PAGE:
What If You Have To Get Out Of The Country?

Do you want your later years to be easier or more difficult?

Marketwatch profiled a retired teacher who concluded "it is an act of insanity to continue to stay in the U.S." because of how she views how the country has evolved in the last couple of years. She upped and moved to Panama, although she apparently researched several other Latin American countries before deciding Panama was her best option. The point is not to agree or disagree with her statement, this is the conclusion she drew for herself and then acted on that conclusion.

The idea of retiring to another country has long been a fun topic to explore and write about. While I have never had an interest in permanently moving to another country the idea of going someplace for six-12 months and really experiencing life there and then maybe doing it again somewhere else does intrigue me. Moving to another country can be a viable option for folks who think they will come up short, financially. I've written many times about young retirees who are relatively healthy moving to another country, keeping their mortgage free house in the states, renting it out and living off that rental income and maybe a side gig or two while they allow their savings and Social Security payouts to grow. By keeping their house, they wouldn't be priced out if they decided they wanted to come back or they had to come back.

Yahoo had a health-related article that said among other things "6 in 10 of the roughly 252 million adults in the U.S. have a chronic illness and 4 in 10 have two or more." Examples of chronic illnesses would include Type 2 Diabetes, high blood pressure and so on. It also said that healthcare spending is $10,739 per person but that is an average that I would suppose is skewed downward but either way the dollars being spent are staggering. Think about your retirement planning and having to factor in $1500/mo (for a couple) in fixed costs for prescriptions and the like. Excluding our mortgage, $1500/mo would be about 50% bump in our fixed monthly costs. Think about that in portfolio terms. If a 50-ish year old couple plans on needing $25,000 from their portfolio and saves toward that objective. Assuming a 4% withdrawal rate, they'd be working toward a $625,000 nest egg. Now envision that chronic medical issues appear around 60 costing $1500/mo or $18,000/yr. That's potentially a 72% jump in what they'd need from their portfolio which works out to needing another $450,000 accumulated. Social Security won't help in that the plan was needing $25,000 from the portfolio which would be on top of Social Security.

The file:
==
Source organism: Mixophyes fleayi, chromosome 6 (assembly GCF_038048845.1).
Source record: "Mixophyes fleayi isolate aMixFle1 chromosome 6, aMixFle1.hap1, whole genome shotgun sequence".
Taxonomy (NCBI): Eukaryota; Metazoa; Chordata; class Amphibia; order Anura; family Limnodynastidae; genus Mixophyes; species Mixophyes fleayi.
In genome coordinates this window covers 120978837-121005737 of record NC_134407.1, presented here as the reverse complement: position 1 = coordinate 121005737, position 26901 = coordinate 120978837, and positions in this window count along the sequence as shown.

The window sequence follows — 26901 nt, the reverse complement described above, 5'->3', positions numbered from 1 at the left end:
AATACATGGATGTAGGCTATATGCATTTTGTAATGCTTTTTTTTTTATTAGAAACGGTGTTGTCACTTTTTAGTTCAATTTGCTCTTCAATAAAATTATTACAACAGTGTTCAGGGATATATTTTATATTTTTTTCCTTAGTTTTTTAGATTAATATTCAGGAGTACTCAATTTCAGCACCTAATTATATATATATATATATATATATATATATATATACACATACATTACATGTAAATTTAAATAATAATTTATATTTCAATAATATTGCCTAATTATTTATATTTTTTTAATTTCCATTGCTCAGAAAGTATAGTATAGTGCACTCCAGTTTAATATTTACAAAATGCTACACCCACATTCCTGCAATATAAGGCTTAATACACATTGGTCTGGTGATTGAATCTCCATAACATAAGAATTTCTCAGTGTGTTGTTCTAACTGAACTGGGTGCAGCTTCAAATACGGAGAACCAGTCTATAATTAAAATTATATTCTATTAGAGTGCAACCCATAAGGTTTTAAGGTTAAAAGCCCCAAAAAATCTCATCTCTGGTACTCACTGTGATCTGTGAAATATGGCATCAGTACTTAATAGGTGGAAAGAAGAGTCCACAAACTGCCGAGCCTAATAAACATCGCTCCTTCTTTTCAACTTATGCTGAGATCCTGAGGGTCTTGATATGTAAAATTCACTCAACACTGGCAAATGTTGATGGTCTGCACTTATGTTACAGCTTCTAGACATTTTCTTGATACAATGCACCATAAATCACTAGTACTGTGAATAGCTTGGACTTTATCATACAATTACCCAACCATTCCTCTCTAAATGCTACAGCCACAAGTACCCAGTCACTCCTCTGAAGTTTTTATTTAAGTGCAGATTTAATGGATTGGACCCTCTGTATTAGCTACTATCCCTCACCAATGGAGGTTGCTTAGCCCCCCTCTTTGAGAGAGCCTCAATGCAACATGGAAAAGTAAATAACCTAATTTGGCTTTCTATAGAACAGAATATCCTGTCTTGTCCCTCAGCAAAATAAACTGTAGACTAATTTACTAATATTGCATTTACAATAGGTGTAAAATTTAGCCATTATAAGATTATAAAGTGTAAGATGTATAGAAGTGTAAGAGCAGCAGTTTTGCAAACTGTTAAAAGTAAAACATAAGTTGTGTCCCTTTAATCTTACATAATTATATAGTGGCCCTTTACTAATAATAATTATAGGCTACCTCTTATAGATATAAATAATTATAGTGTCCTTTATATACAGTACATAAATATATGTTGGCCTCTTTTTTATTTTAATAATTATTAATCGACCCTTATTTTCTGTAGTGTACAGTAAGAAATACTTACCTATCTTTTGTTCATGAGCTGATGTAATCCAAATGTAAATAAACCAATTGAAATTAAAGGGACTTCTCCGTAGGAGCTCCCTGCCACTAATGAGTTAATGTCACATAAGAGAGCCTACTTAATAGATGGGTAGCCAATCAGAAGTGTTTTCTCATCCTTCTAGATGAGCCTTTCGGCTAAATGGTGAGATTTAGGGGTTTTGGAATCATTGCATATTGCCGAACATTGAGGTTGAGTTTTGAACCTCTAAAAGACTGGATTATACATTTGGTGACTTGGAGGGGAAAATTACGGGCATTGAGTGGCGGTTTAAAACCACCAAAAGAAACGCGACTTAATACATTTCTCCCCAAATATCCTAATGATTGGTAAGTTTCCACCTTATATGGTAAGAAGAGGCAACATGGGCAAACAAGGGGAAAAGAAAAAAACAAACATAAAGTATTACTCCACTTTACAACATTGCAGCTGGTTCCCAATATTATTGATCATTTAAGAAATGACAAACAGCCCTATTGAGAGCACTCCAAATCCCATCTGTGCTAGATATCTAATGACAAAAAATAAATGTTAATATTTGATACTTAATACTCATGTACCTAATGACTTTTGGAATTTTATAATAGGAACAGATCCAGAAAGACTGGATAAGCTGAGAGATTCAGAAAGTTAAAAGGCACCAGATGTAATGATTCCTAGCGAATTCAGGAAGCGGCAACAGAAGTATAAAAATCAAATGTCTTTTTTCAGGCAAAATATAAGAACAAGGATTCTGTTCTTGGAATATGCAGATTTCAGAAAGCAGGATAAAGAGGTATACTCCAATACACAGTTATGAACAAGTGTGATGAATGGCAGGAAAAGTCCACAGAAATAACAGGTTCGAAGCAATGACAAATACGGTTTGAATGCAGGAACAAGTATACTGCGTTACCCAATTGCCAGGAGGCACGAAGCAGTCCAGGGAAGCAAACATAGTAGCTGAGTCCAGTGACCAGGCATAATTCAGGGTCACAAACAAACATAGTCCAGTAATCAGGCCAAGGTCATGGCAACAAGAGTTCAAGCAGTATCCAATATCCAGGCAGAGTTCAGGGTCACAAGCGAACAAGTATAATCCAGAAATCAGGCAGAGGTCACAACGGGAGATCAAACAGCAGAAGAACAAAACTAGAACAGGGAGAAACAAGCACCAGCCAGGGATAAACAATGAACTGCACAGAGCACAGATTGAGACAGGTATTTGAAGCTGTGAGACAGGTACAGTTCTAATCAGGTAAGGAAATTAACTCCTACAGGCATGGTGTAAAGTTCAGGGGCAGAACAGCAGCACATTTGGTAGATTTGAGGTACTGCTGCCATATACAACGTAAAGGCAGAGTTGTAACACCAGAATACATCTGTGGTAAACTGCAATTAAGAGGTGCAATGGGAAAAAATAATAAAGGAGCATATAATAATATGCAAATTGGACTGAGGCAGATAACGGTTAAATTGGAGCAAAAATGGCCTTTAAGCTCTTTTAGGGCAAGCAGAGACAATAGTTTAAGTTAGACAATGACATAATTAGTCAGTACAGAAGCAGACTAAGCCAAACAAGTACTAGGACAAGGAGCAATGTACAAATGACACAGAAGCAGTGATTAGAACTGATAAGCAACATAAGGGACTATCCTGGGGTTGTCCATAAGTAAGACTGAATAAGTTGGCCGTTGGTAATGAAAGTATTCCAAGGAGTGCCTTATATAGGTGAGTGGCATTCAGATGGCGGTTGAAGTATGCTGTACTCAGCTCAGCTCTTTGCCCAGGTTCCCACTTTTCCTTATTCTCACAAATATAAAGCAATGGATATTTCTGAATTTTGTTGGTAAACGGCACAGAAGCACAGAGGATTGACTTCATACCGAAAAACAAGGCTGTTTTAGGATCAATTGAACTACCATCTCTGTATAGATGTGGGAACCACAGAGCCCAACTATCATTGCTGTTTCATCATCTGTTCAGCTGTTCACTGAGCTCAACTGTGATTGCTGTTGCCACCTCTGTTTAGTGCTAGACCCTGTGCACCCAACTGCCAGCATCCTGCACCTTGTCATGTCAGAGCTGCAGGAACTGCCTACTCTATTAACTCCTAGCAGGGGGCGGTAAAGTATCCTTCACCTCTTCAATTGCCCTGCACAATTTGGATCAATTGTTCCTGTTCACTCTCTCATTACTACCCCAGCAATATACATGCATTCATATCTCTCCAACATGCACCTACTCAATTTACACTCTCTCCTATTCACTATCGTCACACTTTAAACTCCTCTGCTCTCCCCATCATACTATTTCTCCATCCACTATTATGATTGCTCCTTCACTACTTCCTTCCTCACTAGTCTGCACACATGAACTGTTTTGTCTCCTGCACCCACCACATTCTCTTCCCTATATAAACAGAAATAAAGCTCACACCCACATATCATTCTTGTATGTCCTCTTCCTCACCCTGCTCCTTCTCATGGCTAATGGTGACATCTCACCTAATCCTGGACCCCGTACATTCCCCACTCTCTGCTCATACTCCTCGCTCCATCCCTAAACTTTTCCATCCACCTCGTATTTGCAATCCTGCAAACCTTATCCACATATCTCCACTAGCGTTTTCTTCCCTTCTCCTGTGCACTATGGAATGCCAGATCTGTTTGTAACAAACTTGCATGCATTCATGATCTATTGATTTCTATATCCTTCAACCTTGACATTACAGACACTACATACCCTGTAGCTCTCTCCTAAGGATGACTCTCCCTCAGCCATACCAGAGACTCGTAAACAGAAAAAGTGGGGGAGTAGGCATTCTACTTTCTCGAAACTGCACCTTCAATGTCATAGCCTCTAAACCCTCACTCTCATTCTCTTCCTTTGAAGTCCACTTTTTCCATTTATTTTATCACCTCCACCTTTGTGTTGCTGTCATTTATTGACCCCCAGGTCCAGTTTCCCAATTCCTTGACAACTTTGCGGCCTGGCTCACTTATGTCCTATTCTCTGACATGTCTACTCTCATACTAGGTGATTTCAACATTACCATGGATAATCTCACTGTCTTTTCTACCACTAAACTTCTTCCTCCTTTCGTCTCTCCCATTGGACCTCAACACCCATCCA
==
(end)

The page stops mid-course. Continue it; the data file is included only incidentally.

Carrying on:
The likely outcome is a lot of sacrifices in lifestyle. In terms I've used before to make this point, every aspect of your life is more difficult in this situation and would say unnecessarily so if the chronic conditions in question could have been prevented by changing behaviors.

Where the teacher felt she had to leave for what I will call social reasons, what if you feel you have to leave for financial reasons? Being able to move to another country is a form of optionality. A very, very long story short (I've touched on this before), my father moved to Spain when he was 54, he felt he had to. He was physically capable at that age and all the way until just past his 88th birthday when he got sick and died six months later in Spain. In all those years in Spain, he never had chronic issues. A couple of things happened along the way that he got taken care of but he always said how lousy the medical care was. He was very lucky that his existence into a reasonably old age did not rely on regular interaction with the medical system for a chronic malady. In the six month window where he was sick up until his death, I visited twice and I saw how bad the medical care was, he was right. Now keep in mind, if you look you will find that Spain fares well in quality of care rankings but still, it is not very good.

My father was lucky that he only needed minimal checkups for the vast majority of his time there. Relative to dying, being sick for a few months and then succumbing wouldn't seem to be the worst possible outcome, not the best either but better than needing the kind of advanced care for years that might go with complications from T2D, hypertension and obesity.

I am seeing more and more studies connecting everything to sugary diets (follow me on Twitter @randomeroger, I retweet a lot of it); metabolic syndrome (you knew that already), cancers and Alzheimer's. Lifting weights can also have a role in staving off some of these medical problems. These are behavioral fixes to serious problems and while I do not believe in absolutes, people can put the odds of a better outcome more in their favor and enjoy a much longer healthspan in the process.

As difficult as being sick with chronic conditions would be here in the US, I believe it would be even more difficult in another country but I concede N=1 is shaping my views.

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